Do you adapt your approach to broadcasting depending on the platform?

"I feel more established now and I won't change my personality. I'm still nowhere near where I want to be but I feel relatively established within the football industry because I've worked for some big companies. But when I do my own Villa stuff, for example, I'm less impartial; ultimately I'm a Villa supporter and I still go every week as a season ticket holder, so I talk in a different way than I would if I was on Sky talking about another team. Everyone knows I'm a Villa fan, so there's no point in me trying to hide it. But I don't think my demeanor changes from place to place. I like to think I'm relatively consistent with how I am, and I think that's what people want. It used to be a bit taboo who you supported, but now, people want you to be authentic."

How much has the landscape been changed by people being able to put out their own content on social media and YouTube?

"I think people in fan media think that you need to be a certain way to get clicks and engagement, but I never wanted to do that. Fan media can be very nuanced and it can give you a good grounding; I'm probably one of those people you can look at and think 'He's started in fan media and look at what he's gone on to do'. Actually doing something for yourself gives you a better grounding than any course can. I think starting in fan media and then going into proper broadcasting gives me a unique standpoint as well, because I sit somewhere in the middle. [Entering mainstream sports broadcasting], I didn't wanna just be seen as the Villa guy, I wanted to talk about all football, but actually it's given me a level of authenticity that maybe other people don't have, because I've done fan media and also worked for the companies that I've worked for."

What are your goals for the future?

"Over the last two or three years, I've made consistent progress. I've gone through The Athletic, I've done lots of stuff for Sky Sports News, which when I was younger was my dream, and now I'm doing a weekly show on Talksport 2, and I absolutely love it. But I want to improve and I always look at what's next, and if I don't know what's next I find it difficult. Ultimately, I'd like to be presenting the news on Sky Sports News, that's what I've always wanted to do. I love that feeling of being a presenter. I can sit there and talk about football all day, but the pressure of being the one leading and presenting, I love that. When you're presenting, it's not all about you, but you can still insert your opinions into things and have a debate, and I like how football media is becoming less serious and more chatty; you still have to be precise and on point with your punditry, but I like that everything feels a bit more relaxed."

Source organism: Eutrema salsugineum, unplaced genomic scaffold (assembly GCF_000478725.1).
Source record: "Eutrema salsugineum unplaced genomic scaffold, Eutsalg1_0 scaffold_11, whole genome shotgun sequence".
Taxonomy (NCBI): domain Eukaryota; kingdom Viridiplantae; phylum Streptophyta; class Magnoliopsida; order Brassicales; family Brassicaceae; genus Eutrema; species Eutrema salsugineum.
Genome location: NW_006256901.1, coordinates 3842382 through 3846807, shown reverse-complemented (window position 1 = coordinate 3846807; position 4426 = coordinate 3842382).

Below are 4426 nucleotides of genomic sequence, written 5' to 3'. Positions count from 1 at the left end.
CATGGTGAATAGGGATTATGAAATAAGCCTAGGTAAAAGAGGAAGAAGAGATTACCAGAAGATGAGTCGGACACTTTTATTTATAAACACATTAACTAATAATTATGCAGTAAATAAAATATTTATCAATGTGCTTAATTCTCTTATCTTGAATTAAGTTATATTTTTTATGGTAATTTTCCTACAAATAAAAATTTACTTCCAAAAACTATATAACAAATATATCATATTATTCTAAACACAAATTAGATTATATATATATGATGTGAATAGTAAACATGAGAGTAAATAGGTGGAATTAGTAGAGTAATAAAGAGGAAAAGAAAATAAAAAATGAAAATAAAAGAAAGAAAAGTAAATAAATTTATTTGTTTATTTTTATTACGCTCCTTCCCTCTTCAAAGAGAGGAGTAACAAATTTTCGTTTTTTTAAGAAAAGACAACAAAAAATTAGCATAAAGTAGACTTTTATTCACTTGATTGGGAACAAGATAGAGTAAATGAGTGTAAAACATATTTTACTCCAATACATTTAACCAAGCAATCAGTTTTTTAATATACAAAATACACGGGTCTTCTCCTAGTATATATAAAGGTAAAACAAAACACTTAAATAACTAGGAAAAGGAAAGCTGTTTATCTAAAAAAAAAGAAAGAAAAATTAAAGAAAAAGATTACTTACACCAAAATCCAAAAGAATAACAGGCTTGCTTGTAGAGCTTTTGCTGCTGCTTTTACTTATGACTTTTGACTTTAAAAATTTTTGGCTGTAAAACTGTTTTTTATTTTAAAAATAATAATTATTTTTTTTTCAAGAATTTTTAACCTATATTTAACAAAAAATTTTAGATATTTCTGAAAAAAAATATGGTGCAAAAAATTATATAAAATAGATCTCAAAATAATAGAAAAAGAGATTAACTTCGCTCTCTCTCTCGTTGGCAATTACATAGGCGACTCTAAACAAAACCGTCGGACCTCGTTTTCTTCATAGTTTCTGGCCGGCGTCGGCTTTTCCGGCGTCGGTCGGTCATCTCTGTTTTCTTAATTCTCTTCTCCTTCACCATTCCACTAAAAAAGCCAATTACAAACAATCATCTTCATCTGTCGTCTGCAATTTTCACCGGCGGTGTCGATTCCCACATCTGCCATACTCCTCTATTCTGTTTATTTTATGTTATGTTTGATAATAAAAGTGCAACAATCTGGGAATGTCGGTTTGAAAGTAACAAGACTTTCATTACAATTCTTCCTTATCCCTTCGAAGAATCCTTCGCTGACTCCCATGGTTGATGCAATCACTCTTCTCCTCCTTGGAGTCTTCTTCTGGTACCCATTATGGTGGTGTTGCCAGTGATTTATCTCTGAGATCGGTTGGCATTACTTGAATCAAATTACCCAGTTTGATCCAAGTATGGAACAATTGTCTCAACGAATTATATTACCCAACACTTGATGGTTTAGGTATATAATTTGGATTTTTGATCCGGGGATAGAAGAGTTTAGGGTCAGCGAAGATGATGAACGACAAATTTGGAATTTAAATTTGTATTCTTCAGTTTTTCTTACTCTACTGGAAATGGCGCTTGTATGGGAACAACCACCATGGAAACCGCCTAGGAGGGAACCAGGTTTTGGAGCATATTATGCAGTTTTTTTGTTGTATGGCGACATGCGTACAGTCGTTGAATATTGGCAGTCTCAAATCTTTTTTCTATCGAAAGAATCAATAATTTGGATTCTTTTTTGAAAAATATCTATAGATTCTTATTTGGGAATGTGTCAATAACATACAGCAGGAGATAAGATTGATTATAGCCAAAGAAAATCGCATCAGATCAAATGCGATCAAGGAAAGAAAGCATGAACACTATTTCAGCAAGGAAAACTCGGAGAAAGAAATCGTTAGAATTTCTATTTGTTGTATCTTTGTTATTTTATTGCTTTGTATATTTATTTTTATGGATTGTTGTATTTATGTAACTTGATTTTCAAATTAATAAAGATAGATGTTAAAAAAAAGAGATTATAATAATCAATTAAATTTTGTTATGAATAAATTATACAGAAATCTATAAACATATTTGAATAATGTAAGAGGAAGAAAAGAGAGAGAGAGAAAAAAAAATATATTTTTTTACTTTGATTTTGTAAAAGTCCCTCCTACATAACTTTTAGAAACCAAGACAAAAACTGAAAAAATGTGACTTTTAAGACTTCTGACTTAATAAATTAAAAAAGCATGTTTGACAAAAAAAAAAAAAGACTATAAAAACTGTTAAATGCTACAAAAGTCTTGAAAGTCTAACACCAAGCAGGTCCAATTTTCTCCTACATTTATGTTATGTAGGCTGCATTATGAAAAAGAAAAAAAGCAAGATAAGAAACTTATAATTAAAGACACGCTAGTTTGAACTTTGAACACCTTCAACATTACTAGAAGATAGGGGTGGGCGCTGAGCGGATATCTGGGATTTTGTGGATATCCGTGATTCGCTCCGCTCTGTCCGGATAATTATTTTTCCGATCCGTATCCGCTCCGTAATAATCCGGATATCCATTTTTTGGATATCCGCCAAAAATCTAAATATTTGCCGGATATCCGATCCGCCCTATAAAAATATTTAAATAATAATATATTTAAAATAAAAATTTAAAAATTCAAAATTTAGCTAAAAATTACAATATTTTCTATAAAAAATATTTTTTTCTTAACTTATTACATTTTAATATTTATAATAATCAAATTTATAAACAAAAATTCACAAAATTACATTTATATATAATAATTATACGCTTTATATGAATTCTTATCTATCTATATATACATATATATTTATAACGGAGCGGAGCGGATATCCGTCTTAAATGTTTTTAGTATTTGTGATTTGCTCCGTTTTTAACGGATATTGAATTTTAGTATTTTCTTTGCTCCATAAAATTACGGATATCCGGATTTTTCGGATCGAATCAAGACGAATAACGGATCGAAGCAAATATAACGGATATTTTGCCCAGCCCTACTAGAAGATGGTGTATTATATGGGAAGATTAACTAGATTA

"I don't know if many people understand how difficult it is to get in the industry; it's not always about how good you are, you also have to be in the right place at the right time. And it can be a dangerous industry for your mental health; I work with so many brilliant people and I'm genuinely always so chuffed when someone I work with achieves something new, but you sometimes get that voice in the back of your head that says 'I wanna be doing that, how come I can't get there?'"

You've worked with some of the biggest platforms in football media. What advice would you give to people starting out on their broadcasting journey?

"I can't overstate how much doing my own thing helped me. Doing your own thing, there's no pressure, you're learning every week, and you can build up contacts and make connections with people. You should never give up, because there are times when I thought 'This isn't gonna happen', but all it takes is one call, one moment, and your pathway can completely change. The more you do your own thing, the better you're going to get. And surround yourself with good people. I've met so many brilliant people, and if you surround yourself and network with the right people and you've got talent, eventually you will start to open doors."

Follow Dan Bardell on X (@danbardell) to keep up with his work.